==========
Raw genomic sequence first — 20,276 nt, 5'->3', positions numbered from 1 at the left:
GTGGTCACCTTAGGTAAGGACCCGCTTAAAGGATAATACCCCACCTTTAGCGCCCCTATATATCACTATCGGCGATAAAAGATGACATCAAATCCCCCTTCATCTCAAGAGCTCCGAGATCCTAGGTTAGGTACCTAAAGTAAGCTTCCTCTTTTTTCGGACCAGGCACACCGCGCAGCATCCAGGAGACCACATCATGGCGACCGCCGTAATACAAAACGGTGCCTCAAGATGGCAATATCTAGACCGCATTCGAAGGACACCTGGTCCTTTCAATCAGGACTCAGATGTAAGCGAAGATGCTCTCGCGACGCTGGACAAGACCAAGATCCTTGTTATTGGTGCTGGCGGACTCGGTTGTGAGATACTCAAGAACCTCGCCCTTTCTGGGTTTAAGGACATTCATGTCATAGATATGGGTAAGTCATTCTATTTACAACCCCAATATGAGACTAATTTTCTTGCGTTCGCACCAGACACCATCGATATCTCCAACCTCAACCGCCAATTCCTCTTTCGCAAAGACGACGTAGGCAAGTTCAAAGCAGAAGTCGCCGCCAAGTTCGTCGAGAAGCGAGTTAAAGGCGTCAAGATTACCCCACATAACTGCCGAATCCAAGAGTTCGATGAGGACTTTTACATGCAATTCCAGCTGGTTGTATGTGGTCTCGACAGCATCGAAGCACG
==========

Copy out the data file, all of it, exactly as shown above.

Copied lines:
Raw genomic sequence first — 20,276 nt, 5'->3', positions numbered from 1 at the left:
GTGGTCACCTTAGGTAAGGACCCGCTTAAAGGATAATACCCCACCTTTAGCGCCCCTATATATCACTATCGGCGATAAAAGATGACATCAAATCCCCCTTCATCTCAAGAGCTCCGAGATCCTAGGTTAGGTACCTAAAGTAAGCTTCCTCTTTTTTCGGACCAGGCACACCGCGCAGCATCCAGGAGACCACATCATGGCGACCGCCGTAATACAAAACGGTGCCTCAAGATGGCAATATCTAGACCGCATTCGAAGGACACCTGGTCCTTTCAATCAGGACTCAGATGTAAGCGAAGATGCTCTCGCGACGCTGGACAAGACCAAGATCCTTGTTATTGGTGCTGGCGGACTCGGTTGTGAGATACTCAAGAACCTCGCCCTTTCTGGGTTTAAGGACATTCATGTCATAGATATGGGTAAGTCATTCTATTTACAACCCCAATATGAGACTAATTTTCTTGCGTTCGCACCAGACACCATCGATATCTCCAACCTCAACCGCCAATTCCTCTTTCGCAAAGACGACGTAGGCAAGTTCAAAGCAGAAGTCGCCGCCAAGTTCGTCGAGAAGCGAGTTAAAGGCGTCAAGATTACCCCACATAACTGCCGAATCCAAGAGTTCGATGAGGACTTTTACATGCAATTCCAGCTGGTTGTATGTGGTCTCGACAGCATCGAAGCACG